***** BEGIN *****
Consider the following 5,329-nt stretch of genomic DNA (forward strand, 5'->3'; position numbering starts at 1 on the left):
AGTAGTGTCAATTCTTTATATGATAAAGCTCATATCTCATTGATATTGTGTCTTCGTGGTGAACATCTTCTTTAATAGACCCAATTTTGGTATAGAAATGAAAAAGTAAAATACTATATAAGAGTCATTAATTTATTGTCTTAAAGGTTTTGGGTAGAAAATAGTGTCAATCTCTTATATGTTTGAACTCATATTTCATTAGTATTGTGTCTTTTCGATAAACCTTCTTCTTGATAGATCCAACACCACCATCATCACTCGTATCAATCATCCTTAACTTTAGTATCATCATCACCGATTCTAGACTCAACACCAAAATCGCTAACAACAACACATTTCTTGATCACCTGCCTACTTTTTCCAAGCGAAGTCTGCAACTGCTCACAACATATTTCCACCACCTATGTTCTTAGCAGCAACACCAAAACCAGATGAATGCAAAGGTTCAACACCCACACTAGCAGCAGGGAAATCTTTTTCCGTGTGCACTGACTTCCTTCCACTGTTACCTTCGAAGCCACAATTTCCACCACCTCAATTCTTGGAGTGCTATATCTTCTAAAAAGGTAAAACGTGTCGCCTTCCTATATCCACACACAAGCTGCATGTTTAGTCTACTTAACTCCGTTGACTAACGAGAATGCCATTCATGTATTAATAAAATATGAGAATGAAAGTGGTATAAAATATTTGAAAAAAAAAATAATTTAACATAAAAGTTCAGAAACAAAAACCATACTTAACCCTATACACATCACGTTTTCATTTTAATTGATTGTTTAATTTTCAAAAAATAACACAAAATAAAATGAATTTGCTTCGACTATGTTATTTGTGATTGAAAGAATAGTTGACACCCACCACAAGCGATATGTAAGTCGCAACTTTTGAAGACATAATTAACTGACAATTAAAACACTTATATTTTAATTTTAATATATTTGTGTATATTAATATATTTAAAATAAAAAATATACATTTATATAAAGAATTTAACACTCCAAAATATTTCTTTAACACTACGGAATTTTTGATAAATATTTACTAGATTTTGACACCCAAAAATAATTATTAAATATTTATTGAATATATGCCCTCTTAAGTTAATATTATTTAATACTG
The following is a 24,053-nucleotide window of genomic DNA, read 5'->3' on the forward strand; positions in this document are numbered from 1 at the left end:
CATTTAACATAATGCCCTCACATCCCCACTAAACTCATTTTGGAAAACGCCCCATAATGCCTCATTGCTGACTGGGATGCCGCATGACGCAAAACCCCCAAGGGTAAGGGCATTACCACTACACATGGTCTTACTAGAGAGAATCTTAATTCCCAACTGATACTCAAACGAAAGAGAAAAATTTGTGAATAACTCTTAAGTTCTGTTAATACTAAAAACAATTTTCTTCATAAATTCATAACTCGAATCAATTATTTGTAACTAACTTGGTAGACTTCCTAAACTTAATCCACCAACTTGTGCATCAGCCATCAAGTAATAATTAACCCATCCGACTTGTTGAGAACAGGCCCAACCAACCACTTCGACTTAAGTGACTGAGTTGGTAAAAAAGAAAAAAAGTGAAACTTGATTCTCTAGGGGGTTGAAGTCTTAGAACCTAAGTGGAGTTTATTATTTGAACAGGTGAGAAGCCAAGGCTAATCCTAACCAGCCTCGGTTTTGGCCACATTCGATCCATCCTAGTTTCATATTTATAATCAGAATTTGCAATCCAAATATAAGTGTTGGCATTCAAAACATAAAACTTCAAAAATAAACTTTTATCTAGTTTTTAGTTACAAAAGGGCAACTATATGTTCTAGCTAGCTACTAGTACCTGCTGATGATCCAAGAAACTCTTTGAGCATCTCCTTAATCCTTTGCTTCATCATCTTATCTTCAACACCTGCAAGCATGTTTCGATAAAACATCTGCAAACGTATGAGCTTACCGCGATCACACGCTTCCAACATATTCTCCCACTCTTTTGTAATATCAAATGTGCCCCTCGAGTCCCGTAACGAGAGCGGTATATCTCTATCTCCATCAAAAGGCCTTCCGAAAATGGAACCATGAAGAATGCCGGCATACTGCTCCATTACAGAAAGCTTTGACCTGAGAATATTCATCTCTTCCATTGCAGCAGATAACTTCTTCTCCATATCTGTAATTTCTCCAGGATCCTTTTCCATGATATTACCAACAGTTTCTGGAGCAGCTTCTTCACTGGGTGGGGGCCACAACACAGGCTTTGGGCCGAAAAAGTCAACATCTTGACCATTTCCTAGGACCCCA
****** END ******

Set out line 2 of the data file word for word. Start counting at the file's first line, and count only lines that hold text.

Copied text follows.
AGTAGTGTCAATTCTTTATATGATAAAGCTCATATCTCATTGATATTGTGTCTTCGTGGTGAACATCTTCTTTAATAGACCCAATTTTGGTATAGAAATGAAAAAGTAAAATACTATATAAGAGTCATTAATTTATTGTCTTAAAGGTTTTGGGTAGAAAATAGTGTCAATCTCTTATATGTTTGAACTCATATTTCATTAGTATTGTGTCTTTTCGATAAACCTTCTTCTTGATAGATCCAACACCACCATCATCACTCGTATCAATCATCCTTAACTTTAGTATCATCATCACCGATTCTAGACTCAACACCAAAATCGCTAACAACAACACATTTCTTGATCACCTGCCTACTTTTTCCAAGCGAAGTCTGCAACTGCTCACAACATATTTCCACCACCTATGTTCTTAGCAGCAACACCAAAACCAGATGAATGCAAAGGTTCAACACCCACACTAGCAGCAGGGAAATCTTTTTCCGTGTGCACTGACTTCCTTCCACTGTTACCTTCGAAGCCACAATTTCCACCACCTCAATTCTTGGAGTGCTATATCTTCTAAAAAGGTAAAACGTGTCGCCTTCCTATATCCACACACAAGCTGCATGTTTAGTCTACTTAACTCCGTTGACTAACGAGAATGCCATTCATGTATTAATAAAATATGAGAATGAAAGTGGTATAAAATATTTGAAAAAAAAAATAATTTAACATAAAAGTTCAGAAACAAAAACCATACTTAACCCTATACACATCACGTTTTCATTTTAATTGATTGTTTAATTTTCAAAAAATAACACAAAATAAAATGAATTTGCTTCGACTATGTTATTTGTGATTGAAAGAATAGTTGACACCCACCACAAGCGATATGTAAGTCGCAACTTTTGAAGACATAATTAACTGACAATTAAAACACTTATATTTTAATTTTAATATATTTGTGTATATTAATATATTTAAAATAAAAAATATACATTTATATAAAGAATTTAACACTCCAAAATATTTCTTTAACACTACGGAATTTTTGATAAATATTTACTAGATTTTGACACCCAAAAATAATTATTAAATATTTATTGAATATATGCCCTCTTAAGTTAATATTATTTAATACTG